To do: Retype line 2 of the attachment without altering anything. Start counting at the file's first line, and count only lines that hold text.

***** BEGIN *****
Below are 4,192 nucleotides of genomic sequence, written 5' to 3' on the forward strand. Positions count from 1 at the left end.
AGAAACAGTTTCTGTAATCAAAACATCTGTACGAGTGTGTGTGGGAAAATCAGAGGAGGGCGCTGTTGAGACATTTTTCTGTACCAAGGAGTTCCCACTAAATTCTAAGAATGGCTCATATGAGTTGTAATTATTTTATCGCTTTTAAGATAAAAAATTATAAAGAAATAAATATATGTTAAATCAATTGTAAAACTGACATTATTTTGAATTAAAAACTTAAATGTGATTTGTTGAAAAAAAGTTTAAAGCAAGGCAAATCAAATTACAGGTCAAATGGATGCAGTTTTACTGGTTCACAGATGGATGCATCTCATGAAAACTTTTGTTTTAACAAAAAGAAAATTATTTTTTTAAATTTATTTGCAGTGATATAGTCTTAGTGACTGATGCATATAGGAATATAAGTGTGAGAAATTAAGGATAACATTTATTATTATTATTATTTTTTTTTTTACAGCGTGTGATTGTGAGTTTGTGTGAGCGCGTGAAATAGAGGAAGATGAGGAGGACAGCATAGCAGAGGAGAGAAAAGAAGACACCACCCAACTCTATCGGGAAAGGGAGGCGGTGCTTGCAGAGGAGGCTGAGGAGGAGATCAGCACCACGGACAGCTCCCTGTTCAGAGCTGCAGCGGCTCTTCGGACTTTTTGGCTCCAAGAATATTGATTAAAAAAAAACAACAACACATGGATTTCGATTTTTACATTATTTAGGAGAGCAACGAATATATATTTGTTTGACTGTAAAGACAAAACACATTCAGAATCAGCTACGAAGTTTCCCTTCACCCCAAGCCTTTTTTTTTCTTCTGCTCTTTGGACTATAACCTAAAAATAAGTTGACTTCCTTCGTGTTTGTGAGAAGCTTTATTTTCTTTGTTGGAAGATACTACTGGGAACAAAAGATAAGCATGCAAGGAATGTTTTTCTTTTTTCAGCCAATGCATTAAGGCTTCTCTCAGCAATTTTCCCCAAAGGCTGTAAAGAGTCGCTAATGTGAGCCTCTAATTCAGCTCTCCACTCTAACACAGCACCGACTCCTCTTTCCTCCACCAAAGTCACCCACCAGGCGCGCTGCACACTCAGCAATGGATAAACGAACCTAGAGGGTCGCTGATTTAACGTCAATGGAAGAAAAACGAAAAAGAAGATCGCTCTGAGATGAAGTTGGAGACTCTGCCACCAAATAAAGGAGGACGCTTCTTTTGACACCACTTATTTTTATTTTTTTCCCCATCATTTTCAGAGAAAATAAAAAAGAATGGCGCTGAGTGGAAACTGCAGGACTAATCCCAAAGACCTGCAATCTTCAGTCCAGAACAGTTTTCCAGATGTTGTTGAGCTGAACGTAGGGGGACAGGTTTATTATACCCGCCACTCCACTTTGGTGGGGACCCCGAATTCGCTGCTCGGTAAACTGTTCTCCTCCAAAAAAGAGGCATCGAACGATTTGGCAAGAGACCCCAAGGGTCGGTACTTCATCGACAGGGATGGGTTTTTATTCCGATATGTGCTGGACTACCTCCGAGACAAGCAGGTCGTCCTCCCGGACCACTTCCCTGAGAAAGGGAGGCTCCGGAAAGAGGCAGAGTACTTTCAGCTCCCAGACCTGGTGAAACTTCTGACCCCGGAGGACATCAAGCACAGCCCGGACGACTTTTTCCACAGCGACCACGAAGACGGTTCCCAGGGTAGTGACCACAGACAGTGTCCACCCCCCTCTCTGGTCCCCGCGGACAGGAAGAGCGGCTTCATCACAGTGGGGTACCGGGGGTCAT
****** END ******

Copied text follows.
AGAAACAGTTTCTGTAATCAAAACATCTGTACGAGTGTGTGTGGGAAAATCAGAGGAGGGCGCTGTTGAGACATTTTTCTGTACCAAGGAGTTCCCACTAAATTCTAAGAATGGCTCATATGAGTTGTAATTATTTTATCGCTTTTAAGATAAAAAATTATAAAGAAATAAATATATGTTAAATCAATTGTAAAACTGACATTATTTTGAATTAAAAACTTAAATGTGATTTGTTGAAAAAAAGTTTAAAGCAAGGCAAATCAAATTACAGGTCAAATGGATGCAGTTTTACTGGTTCACAGATGGATGCATCTCATGAAAACTTTTGTTTTAACAAAAAGAAAATTATTTTTTTAAATTTATTTGCAGTGATATAGTCTTAGTGACTGATGCATATAGGAATATAAGTGTGAGAAATTAAGGATAACATTTATTATTATTATTATTTTTTTTTTTACAGCGTGTGATTGTGAGTTTGTGTGAGCGCGTGAAATAGAGGAAGATGAGGAGGACAGCATAGCAGAGGAGAGAAAAGAAGACACCACCCAACTCTATCGGGAAAGGGAGGCGGTGCTTGCAGAGGAGGCTGAGGAGGAGATCAGCACCACGGACAGCTCCCTGTTCAGAGCTGCAGCGGCTCTTCGGACTTTTTGGCTCCAAGAATATTGATTAAAAAAAAACAACAACACATGGATTTCGATTTTTACATTATTTAGGAGAGCAACGAATATATATTTGTTTGACTGTAAAGACAAAACACATTCAGAATCAGCTACGAAGTTTCCCTTCACCCCAAGCCTTTTTTTTTCTTCTGCTCTTTGGACTATAACCTAAAAATAAGTTGACTTCCTTCGTGTTTGTGAGAAGCTTTATTTTCTTTGTTGGAAGATACTACTGGGAACAAAAGATAAGCATGCAAGGAATGTTTTTCTTTTTTCAGCCAATGCATTAAGGCTTCTCTCAGCAATTTTCCCCAAAGGCTGTAAAGAGTCGCTAATGTGAGCCTCTAATTCAGCTCTCCACTCTAACACAGCACCGACTCCTCTTTCCTCCACCAAAGTCACCCACCAGGCGCGCTGCACACTCAGCAATGGATAAACGAACCTAGAGGGTCGCTGATTTAACGTCAATGGAAGAAAAACGAAAAAGAAGATCGCTCTGAGATGAAGTTGGAGACTCTGCCACCAAATAAAGGAGGACGCTTCTTTTGACACCACTTATTTTTATTTTTTTCCCCATCATTTTCAGAGAAAATAAAAAAGAATGGCGCTGAGTGGAAACTGCAGGACTAATCCCAAAGACCTGCAATCTTCAGTCCAGAACAGTTTTCCAGATGTTGTTGAGCTGAACGTAGGGGGACAGGTTTATTATACCCGCCACTCCACTTTGGTGGGGACCCCGAATTCGCTGCTCGGTAAACTGTTCTCCTCCAAAAAAGAGGCATCGAACGATTTGGCAAGAGACCCCAAGGGTCGGTACTTCATCGACAGGGATGGGTTTTTATTCCGATATGTGCTGGACTACCTCCGAGACAAGCAGGTCGTCCTCCCGGACCACTTCCCTGAGAAAGGGAGGCTCCGGAAAGAGGCAGAGTACTTTCAGCTCCCAGACCTGGTGAAACTTCTGACCCCGGAGGACATCAAGCACAGCCCGGACGACTTTTTCCACAGCGACCACGAAGACGGTTCCCAGGGTAGTGACCACAGACAGTGTCCACCCCCCTCTCTGGTCCCCGCGGACAGGAAGAGCGGCTTCATCACAGTGGGGTACCGGGGGTCAT